Go motion was designed to simulate motion blur by moving the animated model slightly during the exposure of each film frame, instead of only between exposures as in traditional stop motion. This is usually created with the help of a computer, often through rods connected to the animation model, which the computer manipulates to reproduce movements programmed in by puppeteers.[citation needed]

Methods for creating motion blur[edit]

Petroleum jelly[edit]

This crude but reasonably effective technique involves smearing petroleum jelly ("Vaseline") on the camera lens, also known as vaselensing, then cleaning and reapplying it after each shot — a time-consuming process, but one which creates a blur around the model. This technique was used for the endoskeleton in The Terminator. This process was also employed by Jim Danforth to blur the pterodactyl's wings in Hammer Films' When Dinosaurs Ruled the Earth, and by Randal William Cook on the terror dogs sequence in Ghostbusters.

Bumping the puppet[edit]

Gently bumping or flicking the puppet before taking the frame will produce a slight blur, however care must be taken when doing this that the puppet does not move too much or that one does not bump or move props or set pieces.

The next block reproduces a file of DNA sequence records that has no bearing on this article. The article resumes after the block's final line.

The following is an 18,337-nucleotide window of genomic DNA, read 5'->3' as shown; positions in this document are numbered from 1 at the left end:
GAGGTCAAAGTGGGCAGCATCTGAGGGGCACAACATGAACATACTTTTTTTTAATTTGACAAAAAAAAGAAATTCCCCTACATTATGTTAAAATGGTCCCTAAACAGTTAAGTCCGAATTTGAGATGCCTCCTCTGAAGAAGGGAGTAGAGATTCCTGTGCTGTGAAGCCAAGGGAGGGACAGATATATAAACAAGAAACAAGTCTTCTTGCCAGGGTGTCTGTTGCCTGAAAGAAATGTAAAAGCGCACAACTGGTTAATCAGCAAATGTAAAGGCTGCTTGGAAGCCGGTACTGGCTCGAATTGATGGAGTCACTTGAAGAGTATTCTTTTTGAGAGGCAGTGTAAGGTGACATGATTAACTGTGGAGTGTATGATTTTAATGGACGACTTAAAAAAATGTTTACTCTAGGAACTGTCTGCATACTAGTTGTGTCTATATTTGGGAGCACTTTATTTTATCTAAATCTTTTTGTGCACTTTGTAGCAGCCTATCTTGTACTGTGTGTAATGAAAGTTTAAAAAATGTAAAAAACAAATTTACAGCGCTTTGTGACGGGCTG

Moving the table[edit]

Moving the table on which the model is standing while the film is being exposed creates a slight, realistic blur. This technique was developed by Ladislas Starevich , when their characters run, the set goes on the oposite direction ( this is seen in "La petite parade", the chase of the ballerina by the devil", "The eyes of the dragon","The magical Clock" and "The Mascot". Aardman animation used this for the train chase in The Wrong Trousers and again during the lorry chase in A Close Shave. In both cases the cameras were moved physically during a 1-2 second exposure. The technique was revived for the full-length Wallace and Gromit: The Curse of the Were-Rabbit.

Go motion[edit]